Step 220 compares the wheel acceleration/deceleration Vw with the reference level GB, and if Vw is equal to or larger than GB, the process is jumped to step 224 where the flag fGUP is set to zero. This decision flag fGUP is set to "1" when Vw exceeds GB, and is held to "1" as long as Vw is larger than GB. The flag is then reset to "0" when Vw is reduced below GB. The decision flag fGUP also has the function of enabling the counter CGUP to count the number of times the wheel acceleration/deceleration Vw exceeds the reference level GB. As explained above, when it is decided at step 220 that Vw is larger than GB, step 221 determines whether or not the flag fGUP is "1", and if it is already "1", the count of the counter CGUP is passed, while if the state of flag fGUP is "0", step 222 counts up the counter CGUP followed by step 223 for setting the flag fGUP to "1". The decision step 225 decides whether or not a predetermined time TCHK1 has been passed, and if this time has not yet been passed, the process is returned to the main routine. If the predetermined time TCHK1 is passed, on the other hand, step 226 establishes the definition F=F(CGUP) as to the performance criterion F of the road surface conditions with the count CGUP referring to the number of times that VW exceeds the decision level GB during the time TCHK1, as a parameter. This performance criterion F of the road surface condition has also a function to convert the number of variations for a certain time, that is, the vibration frequency of the road surface or vehicle into a decision variable for deciding a road condition. Step 227 clears the counter CGUP in preparation for the next decision cycle.

The feature of the above-mentioned second means of producing a performance criterion of the road surface conditions by counting the number of times the reference level of acceleration/deceleration is exceeded resides in the comparatively small number of work memories required and that since the variation frequency for a certain time can be determined, it is possible to determine the variation frequency of the road surface or vehicle. On the other hand, the disadvantage of this means is that unless the measuring time TCHK1 is long, a sufficient reliability is not obtained of the performance criterion F=F(CGUP) of the road surface conditions.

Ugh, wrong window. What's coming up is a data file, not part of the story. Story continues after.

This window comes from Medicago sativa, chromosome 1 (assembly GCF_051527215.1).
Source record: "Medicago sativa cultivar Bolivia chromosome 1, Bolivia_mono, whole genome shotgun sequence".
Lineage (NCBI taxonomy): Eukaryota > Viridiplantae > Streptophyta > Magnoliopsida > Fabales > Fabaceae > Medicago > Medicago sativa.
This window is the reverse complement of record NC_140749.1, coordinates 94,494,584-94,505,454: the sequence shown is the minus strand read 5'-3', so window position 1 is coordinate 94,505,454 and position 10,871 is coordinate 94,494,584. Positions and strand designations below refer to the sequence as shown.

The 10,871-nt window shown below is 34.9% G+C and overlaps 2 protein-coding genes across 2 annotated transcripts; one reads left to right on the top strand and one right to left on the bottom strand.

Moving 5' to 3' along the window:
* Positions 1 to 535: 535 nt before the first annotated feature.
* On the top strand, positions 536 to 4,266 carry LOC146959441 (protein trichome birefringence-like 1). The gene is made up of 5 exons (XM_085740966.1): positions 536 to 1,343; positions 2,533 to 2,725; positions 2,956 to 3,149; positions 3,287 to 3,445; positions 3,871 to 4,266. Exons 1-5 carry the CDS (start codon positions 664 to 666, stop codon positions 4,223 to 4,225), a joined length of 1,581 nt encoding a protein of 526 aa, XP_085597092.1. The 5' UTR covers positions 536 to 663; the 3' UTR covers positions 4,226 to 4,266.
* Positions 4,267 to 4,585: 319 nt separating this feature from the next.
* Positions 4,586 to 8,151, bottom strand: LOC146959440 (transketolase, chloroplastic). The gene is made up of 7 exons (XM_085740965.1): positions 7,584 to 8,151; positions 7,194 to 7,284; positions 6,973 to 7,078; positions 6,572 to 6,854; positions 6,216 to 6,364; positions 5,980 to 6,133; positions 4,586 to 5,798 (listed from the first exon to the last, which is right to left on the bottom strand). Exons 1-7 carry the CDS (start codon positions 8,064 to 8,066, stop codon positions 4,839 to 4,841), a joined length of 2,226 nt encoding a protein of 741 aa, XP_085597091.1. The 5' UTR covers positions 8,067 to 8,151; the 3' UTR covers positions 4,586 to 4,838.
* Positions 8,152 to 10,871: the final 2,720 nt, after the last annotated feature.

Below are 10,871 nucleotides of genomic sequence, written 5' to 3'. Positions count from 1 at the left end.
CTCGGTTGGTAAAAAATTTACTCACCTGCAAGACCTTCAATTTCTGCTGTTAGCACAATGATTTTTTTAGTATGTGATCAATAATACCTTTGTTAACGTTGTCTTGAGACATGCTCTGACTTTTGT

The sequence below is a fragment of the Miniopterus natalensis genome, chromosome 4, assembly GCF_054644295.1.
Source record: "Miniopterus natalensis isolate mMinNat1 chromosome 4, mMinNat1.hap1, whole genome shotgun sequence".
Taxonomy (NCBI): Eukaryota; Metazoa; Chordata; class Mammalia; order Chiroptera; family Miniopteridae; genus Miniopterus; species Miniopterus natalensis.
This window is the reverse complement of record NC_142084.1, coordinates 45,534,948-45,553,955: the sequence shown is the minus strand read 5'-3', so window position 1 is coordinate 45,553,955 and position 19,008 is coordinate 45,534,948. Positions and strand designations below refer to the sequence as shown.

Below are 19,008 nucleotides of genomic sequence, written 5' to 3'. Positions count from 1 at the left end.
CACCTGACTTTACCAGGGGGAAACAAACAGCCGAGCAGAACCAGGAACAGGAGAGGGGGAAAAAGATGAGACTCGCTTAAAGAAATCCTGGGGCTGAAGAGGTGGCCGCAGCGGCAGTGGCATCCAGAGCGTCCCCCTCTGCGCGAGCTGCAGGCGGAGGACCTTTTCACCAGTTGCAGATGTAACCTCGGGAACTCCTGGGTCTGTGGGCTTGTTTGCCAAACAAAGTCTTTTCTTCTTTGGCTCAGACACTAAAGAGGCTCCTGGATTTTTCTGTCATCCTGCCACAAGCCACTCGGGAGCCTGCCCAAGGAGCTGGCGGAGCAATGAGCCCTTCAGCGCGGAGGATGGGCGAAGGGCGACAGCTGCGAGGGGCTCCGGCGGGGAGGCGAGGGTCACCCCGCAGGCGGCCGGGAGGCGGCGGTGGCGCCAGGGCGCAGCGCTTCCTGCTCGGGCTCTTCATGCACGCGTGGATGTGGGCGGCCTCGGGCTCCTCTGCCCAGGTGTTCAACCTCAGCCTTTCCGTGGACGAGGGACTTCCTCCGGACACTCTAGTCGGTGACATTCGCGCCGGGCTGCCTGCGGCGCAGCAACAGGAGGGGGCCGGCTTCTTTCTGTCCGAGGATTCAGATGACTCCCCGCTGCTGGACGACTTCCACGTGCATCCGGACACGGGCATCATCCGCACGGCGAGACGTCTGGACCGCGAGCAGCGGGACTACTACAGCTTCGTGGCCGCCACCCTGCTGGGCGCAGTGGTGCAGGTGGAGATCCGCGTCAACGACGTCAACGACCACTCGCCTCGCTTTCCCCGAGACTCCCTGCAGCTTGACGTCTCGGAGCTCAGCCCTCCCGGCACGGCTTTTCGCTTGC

Third means is described herein for producing a performance criterion of the road surface conditions from the difference between maximum and minimum peak values. In this third means requiring only a short decision time and comparatively few work memories as compared with the preceding two embodiments, the magnitude of the variations in wheel acceleration/deceleration is determined from the difference between maximum and minimum peak values. An example of this third means will be explained with reference to FIGS. 9 and 10. The feature of this means lies in that the road conditions are evaluated on the basis of the amplitude width of variations of the wheel acceleration/deceleration. FIG. 9 shows that the maximum value Vwmax (>Og) of wheel acceleration and the minimum value Vwmin (<Og) of the wheel deceleration during a predetermined time TCHK2 are determined, so that the difference therebetween VP-P =Vwmax -Vwmin is used as a performance criterion of the road conditions. This processing operation will be described below with reference to the flowchart of FIG. 10.